Spring 2001

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UM Foundation

Year-long Celebration Recognizes 50 Years of Philanthropy

The University of Montana Foundation will celebrate its founding throughout this year with a special logo, "50 Years of Philanthropy," and several activities.

The insignia designed especially for the anniversary was introduced in the Foundation's 2000 Annual Report and will be used throughout the year on Foundation materials. "Inclusion of the Main Hall tower in the design symbolizes the Foundation's purpose: our service to the University in raising, management and distribution of private gifts," said Penny Peabody, chair of the UM Foundation Board of Trustees. The year is dedicated to drawing attention to academic and campus enhancements made possible by private support and to what can yet be accomplished through the generosity of donors, Peabody said.

The actual birthday of the Foundation was June 16, 1951, the date when a temporary Board of Directors, convened by then-President Carl McFarland, met to elect officers and adopt bylaws.

Four months later, October 12, was the first official membership meeting. That first meeting anniversary will coincide with Homecoming 2001 and will be the celebration year's highlight. Homecoming also marks the 100th anniversary of the UM Alumni Association. Joint activities to celebrate the two milestones are planned. Peabody said, "The history of the Foundation and the Alumni Association are closely linked so we look forward to having a joint celebration."

Original funding for the UM Foundation came from UM Alumni Association dues-paying members.

Among activities will be a reunion on October 10 of men and women who have served on the board during the past fifty years, the fall meeting of the Board of Trustees and the annual President's Club Dinner. The President's Club Dinner has been moved back to the Thursday night of Homecoming, October 11, so it will occur on the eve of the first annual meeting.

Bill Bouchee is Latest Bucklew Award Winner

William L. Bouchee '63 received the Neil S. Bucklew Presidential Service Award during Charter Day ceremonies February 15.

Bouchee is the fourteenth person to receive the award, which recognizes a Montanan for noteworthy efforts to foster understanding among the community and state and UM. The award entitles its recipient to name a University department to award a $1,000 scholarship in the Bucklew Award winner's name. Bouchee selected the School of Business Administration, from which he earned a degree in 1963.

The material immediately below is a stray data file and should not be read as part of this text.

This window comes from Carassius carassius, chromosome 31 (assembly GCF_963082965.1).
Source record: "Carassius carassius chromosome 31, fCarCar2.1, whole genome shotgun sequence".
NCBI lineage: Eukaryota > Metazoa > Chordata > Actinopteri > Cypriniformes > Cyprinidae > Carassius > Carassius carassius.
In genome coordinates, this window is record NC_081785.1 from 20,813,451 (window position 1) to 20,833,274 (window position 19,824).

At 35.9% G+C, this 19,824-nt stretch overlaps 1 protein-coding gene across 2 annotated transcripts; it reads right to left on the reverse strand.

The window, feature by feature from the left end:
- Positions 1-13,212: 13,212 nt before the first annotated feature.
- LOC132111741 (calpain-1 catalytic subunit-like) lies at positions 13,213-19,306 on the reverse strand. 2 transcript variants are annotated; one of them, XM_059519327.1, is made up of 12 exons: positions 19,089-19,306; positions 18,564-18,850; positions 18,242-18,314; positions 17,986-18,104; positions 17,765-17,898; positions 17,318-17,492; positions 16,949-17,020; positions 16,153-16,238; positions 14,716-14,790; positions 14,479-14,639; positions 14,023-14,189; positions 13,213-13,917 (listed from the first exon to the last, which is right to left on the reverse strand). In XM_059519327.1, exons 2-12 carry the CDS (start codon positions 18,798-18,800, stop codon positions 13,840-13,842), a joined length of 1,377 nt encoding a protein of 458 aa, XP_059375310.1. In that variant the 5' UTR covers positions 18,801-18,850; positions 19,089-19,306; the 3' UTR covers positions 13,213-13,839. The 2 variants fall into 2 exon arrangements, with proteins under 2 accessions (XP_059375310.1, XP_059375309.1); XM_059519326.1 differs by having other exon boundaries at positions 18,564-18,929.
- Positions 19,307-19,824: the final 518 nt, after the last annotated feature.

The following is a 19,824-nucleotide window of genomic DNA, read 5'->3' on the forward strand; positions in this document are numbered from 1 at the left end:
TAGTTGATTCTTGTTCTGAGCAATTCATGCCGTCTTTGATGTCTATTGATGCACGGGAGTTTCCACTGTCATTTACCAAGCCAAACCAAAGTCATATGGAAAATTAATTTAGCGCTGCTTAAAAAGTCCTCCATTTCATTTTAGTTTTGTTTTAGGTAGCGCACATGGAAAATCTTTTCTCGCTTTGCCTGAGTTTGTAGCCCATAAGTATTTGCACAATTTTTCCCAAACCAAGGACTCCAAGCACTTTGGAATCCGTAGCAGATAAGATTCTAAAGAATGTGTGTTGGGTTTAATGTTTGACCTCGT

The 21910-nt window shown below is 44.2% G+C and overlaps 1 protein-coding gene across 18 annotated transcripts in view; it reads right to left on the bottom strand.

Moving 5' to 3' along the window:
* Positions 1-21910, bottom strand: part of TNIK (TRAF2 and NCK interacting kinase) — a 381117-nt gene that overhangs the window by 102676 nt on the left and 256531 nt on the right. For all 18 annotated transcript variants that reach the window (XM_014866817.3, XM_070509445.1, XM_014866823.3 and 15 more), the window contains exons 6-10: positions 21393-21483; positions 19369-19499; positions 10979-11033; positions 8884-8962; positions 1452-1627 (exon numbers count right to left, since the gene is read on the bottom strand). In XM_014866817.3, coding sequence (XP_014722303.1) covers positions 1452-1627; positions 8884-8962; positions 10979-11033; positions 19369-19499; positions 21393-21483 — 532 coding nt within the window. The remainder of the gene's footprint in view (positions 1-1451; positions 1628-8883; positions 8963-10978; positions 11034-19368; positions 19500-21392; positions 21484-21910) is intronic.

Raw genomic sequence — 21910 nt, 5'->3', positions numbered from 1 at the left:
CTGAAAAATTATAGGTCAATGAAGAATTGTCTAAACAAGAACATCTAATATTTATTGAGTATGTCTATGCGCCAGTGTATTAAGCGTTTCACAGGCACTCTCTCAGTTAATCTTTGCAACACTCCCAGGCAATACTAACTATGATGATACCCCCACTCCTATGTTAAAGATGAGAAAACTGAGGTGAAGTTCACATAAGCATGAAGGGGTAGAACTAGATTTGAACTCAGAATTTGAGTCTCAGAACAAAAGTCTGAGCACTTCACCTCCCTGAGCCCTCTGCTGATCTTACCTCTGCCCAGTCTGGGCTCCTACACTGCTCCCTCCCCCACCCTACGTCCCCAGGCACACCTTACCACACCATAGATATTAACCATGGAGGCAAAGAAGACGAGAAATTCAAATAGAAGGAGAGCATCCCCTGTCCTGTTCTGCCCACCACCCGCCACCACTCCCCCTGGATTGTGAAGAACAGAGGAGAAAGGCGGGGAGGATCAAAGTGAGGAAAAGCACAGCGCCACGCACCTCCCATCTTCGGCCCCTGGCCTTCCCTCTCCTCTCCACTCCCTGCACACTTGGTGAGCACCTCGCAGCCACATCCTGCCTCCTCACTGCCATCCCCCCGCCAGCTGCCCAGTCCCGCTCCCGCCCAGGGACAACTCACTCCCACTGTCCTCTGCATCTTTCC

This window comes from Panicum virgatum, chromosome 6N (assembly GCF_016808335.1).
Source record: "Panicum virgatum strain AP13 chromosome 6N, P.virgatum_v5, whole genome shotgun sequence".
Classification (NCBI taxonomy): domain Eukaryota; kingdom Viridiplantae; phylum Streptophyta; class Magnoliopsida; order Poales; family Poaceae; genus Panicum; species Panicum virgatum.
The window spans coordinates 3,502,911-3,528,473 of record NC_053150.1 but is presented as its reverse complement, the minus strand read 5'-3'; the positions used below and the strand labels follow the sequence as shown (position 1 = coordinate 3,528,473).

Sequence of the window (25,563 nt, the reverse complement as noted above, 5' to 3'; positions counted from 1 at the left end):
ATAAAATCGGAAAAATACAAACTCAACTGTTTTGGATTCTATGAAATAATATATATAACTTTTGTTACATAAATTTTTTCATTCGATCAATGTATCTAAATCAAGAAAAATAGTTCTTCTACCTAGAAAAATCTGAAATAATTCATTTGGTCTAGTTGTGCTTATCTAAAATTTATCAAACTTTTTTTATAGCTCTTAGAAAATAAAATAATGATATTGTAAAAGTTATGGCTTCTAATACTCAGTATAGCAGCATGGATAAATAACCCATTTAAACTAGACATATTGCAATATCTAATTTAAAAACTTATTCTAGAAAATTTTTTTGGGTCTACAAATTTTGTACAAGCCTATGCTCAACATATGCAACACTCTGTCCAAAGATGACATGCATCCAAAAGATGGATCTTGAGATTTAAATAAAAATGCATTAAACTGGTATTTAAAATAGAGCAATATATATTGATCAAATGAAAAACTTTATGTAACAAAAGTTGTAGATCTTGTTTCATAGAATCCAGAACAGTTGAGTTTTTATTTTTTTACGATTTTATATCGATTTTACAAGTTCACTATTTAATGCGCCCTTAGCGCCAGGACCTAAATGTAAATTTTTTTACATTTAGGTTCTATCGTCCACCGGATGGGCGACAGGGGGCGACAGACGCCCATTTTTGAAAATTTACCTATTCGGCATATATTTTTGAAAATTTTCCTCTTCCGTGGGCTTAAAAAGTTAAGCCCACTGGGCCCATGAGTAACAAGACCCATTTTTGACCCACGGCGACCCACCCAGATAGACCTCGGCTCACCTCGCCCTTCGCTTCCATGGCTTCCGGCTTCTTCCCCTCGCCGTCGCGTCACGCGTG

Bouchee began his banking career at Missoula's First National Bank following his UM graduation and is now president of First Security Bank. He and his wife, the former Phyllis Lindgren '63, and the bank are long-time members of the Foundation's President's Club for donors of $1,000 annually.

Bouchee's involvement with the community and the University parallel his career in Missoula, making him eminently qualified to relay the University's strengths and needs to the community as well as represent the community to UM decision makers. He's coached youth sports and raised funds for sports programs and facilities, including the YMCA building and addition and the Missoula County High School Stadium. At the same time, he's worked on the Excellence Fund's Missoula Business Drive as a volunteer almost since its inception in 1978 and was a driving force behind securing funds from Montana supporters of Grizzly sports to complete the John Hoyt Office Complex at Adams Center. He's served on the Grizzly Athletic Association board, the Business School Advisory Board and is a life member of the UM Alumni Association.

UM People Create Endowments to Benefit Campus Causes They Know Best

Members of the UM family — and their family members — are ensuring permanent bonds with the University.

Over the past decade, dozens of endowed scholarships and funds to meet campus needs have been established or enhanced by University professors and staff members — retired and active — and on their behalf by spouses, children and siblings.